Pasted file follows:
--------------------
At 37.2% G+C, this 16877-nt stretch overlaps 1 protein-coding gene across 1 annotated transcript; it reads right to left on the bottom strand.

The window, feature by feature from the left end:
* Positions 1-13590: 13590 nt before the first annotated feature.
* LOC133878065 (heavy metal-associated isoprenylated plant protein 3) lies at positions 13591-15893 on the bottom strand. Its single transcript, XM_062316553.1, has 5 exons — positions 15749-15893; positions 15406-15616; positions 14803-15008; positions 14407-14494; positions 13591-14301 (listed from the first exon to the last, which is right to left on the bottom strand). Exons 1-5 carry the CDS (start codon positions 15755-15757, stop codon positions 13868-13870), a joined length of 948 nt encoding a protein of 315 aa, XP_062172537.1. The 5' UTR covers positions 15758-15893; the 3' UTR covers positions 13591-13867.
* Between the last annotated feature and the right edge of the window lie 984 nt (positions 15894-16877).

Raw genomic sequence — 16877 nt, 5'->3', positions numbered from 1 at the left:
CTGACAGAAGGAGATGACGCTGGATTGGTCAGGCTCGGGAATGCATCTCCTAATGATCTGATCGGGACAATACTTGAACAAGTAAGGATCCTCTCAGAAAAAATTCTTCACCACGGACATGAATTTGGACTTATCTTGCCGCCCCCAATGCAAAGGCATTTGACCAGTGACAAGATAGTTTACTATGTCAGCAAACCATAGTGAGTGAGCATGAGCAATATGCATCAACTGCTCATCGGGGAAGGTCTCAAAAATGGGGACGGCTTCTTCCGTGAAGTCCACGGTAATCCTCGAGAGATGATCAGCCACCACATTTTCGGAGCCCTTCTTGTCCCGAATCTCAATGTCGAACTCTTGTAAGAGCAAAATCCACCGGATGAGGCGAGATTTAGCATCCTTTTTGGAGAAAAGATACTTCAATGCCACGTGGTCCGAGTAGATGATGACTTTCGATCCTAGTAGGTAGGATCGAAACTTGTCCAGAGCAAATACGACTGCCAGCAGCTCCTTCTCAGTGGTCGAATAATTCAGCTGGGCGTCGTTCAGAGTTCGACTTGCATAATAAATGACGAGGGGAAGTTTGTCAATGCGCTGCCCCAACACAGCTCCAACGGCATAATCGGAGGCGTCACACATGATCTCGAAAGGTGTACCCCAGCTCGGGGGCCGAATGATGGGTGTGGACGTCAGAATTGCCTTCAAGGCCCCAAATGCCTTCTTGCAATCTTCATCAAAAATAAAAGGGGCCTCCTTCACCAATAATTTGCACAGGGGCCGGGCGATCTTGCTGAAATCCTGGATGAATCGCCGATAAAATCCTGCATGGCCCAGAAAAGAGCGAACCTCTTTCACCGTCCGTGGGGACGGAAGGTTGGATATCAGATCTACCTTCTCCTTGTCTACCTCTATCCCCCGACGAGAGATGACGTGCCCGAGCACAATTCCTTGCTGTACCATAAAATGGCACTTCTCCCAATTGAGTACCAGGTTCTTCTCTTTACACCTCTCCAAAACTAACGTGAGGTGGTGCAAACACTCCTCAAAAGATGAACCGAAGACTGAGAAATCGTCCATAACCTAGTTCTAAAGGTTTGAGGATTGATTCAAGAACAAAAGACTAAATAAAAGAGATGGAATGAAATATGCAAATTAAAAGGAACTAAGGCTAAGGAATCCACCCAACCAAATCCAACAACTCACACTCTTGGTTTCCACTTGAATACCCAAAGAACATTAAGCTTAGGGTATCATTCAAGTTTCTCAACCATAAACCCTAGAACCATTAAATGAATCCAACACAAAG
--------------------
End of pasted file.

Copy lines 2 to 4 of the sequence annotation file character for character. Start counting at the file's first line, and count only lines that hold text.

The window, feature by feature from the left end:
* Positions 1-13590: 13590 nt before the first annotated feature.
* LOC133878065 (heavy metal-associated isoprenylated plant protein 3) lies at positions 13591-15893 on the bottom strand. Its single transcript, XM_062316553.1, has 5 exons — positions 15749-15893; positions 15406-15616; positions 14803-15008; positions 14407-14494; positions 13591-14301 (listed from the first exon to the last, which is right to left on the bottom strand). Exons 1-5 carry the CDS (start codon positions 15755-15757, stop codon positions 13868-13870), a joined length of 948 nt encoding a protein of 315 aa, XP_062172537.1. The 5' UTR covers positions 15758-15893; the 3' UTR covers positions 13591-13867.